With the ever evolving cybersecurity threats, it is crucial for companies to heighten their awareness. Every company should be prepared for these five security threats.
Ransomware is estimated to hit $11.5B in damages for 2019, which roughly translates into someone becoming a new victim every 14 seconds. Using malware or software to deny access to a computer or system until a ransom is paid, these threats are more costly than traditional data breaches alone.
But ironically, it’s not the threat of paying a ransom and the cost of stolen data that’s proding executives to heighten their security protections. These days, the motivating factor is minimizing the most expensive impact–the broader organizational disruption of a cyber attack and the cost to both clean up the network and restore business operations. Ransomware is on the rise, and it will cost more than you might think.
As companies move more and more resources into the “cloud”, attack surfaces will continue to grow in size, thus making it easier for intruders to get past security measures. With the bring-your-own-device culture that we live in today combined with the proliferation of SaaS providers for data services, hackers have plenty of attack vectors from which to choose. The challenge that organizations face today is securing access into these off-premise resources, which are commonly used as stepping stones for bad actors to get into your network. After all, every attack begins at the endpoint, whether it serves as the true target or not. So, whether the risk comes from the unauthorized use of Shadow IT applications co-mingled with company resources or users simply getting “pwned” (hacked) off the corporate network through other means, the threat to the user endpoint is a real challenge that has yet to be solved.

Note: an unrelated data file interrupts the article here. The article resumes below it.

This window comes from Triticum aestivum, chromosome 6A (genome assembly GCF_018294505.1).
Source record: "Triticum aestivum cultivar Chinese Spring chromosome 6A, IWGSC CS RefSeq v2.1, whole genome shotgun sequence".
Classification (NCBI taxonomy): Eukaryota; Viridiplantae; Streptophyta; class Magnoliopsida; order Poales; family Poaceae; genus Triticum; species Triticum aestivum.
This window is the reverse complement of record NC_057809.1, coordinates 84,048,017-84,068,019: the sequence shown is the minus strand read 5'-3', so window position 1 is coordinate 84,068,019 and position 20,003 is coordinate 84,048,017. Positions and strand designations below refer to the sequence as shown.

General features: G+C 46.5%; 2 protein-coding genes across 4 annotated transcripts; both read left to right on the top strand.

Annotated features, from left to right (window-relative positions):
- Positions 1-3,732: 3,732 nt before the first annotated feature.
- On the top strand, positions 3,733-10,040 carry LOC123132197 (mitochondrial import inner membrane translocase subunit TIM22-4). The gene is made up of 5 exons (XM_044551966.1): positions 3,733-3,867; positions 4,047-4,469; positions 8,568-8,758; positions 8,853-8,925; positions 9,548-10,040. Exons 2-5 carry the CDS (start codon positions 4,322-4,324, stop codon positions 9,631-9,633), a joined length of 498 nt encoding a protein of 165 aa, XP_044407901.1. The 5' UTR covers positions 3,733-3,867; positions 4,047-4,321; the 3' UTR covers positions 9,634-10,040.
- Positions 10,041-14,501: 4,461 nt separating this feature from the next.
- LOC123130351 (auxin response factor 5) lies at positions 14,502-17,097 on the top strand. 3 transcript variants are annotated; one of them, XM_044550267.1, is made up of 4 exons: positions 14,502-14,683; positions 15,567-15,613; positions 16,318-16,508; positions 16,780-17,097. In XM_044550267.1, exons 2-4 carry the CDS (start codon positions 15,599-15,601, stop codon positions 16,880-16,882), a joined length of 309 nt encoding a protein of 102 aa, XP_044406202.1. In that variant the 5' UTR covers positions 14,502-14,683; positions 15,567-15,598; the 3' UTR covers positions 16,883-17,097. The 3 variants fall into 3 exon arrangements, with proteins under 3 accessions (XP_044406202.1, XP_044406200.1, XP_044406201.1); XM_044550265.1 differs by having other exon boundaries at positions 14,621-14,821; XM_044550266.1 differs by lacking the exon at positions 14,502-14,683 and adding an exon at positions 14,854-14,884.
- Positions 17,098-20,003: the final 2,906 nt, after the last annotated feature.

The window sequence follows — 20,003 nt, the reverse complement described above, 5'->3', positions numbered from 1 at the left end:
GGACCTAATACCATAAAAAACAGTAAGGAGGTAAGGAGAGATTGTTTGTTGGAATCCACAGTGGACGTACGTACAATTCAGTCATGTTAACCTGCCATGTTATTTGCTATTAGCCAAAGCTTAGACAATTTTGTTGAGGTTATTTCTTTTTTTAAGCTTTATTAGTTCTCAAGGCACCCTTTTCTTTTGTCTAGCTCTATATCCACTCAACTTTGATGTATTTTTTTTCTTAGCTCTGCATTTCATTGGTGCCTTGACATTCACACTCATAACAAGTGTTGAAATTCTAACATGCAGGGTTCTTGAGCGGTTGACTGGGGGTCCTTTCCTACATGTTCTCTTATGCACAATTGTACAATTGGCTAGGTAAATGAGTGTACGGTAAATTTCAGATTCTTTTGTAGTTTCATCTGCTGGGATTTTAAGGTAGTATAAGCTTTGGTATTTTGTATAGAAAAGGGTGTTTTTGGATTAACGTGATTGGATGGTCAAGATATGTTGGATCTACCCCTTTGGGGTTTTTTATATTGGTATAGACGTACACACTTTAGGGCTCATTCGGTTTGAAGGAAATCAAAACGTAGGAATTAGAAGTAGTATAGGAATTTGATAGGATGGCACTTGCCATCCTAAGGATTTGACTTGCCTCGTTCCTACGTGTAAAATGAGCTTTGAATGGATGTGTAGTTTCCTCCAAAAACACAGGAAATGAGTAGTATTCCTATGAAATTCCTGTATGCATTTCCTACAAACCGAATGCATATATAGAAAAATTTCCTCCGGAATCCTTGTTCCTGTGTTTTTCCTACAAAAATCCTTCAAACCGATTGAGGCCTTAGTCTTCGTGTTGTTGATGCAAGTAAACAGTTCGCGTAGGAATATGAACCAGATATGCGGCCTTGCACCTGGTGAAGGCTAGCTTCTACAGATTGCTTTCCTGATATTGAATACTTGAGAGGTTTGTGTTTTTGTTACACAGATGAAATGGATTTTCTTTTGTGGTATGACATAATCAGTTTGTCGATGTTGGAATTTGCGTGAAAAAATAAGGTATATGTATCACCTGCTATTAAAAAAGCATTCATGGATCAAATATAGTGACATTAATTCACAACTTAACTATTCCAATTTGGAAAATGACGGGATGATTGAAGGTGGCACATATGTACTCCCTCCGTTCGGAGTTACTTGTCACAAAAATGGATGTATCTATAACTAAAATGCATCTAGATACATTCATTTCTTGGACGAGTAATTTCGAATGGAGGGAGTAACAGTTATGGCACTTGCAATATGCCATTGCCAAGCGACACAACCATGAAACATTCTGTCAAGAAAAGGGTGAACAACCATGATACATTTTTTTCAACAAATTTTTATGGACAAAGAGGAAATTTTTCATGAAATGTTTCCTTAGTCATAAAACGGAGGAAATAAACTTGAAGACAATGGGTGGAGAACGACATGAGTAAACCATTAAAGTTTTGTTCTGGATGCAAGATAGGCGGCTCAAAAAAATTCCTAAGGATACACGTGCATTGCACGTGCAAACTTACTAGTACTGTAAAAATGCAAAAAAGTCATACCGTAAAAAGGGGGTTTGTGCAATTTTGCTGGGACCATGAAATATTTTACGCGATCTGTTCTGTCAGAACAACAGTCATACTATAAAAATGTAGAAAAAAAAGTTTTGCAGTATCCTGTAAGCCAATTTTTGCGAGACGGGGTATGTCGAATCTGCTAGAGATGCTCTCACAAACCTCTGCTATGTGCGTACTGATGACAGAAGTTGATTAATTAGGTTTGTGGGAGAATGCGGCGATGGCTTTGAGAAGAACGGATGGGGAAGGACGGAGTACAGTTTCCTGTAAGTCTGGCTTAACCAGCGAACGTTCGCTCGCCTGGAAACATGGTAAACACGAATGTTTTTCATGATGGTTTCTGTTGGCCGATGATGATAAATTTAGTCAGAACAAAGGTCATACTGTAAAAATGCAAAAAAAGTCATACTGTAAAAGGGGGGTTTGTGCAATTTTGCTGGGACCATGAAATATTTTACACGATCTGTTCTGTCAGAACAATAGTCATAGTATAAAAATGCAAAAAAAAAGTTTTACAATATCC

Phishing has long been proven to be one of the cheapest and easiest ways to compromise targets, which is why it remains the #1 cyber attack vector for hackers. More often than not, phishing attacks appear to be normal, everyday emails from trusted sources but deliver malware to your computer or device, giving the hacker the critical access they need.
With the widespread use of SaaS services like Dropbox, Slack, Office 365, Salesforce and others, hackers are improving their
impersonation skills with more sophisticated attack types ranging from credential stuffing to advanced social engineering methodologies. The content is becoming more relevant and interesting to potential victims, luring them to engage and divulge information. As a result, these attacks have become more difficult to recognize, even for tech-savvy users.
A supply chain attack (also called a third-party attack) occurs when your system gets infiltrated through an outside partner or provider that has access to your systems and/or data. With more digital supply chains and service providers touching more enterprise data than ever before, the attack surface has dramatically changed. Hackers have wider opportunities, and these types of attacks are becoming more apparent.
Software updates and security patches are critical protections, yet another area of vulnerability when working with third parties. Most third-party software is dependent on external libraries and resources for updates and patches. If these external resources are compromised by bad actors, they can easily redirect system updates to malicious servers to deliver malware to their victims.
Machine Learning (ML) and other Artificial Intelligence (AI) approaches are now being used to fight cyber crime, becoming “table stakes” in all modern security strategies. But the same tools are being used against us.
As ML and AI become more readily available to the masses, hackers are using them to enhance the sophistication of their attacks. With these tools, attacks can be multiplied and cybercrime can reach all-new heights. We’re already seeing the evidence! Many of the recent widespread ransomware attacks are ML- and AI-driven.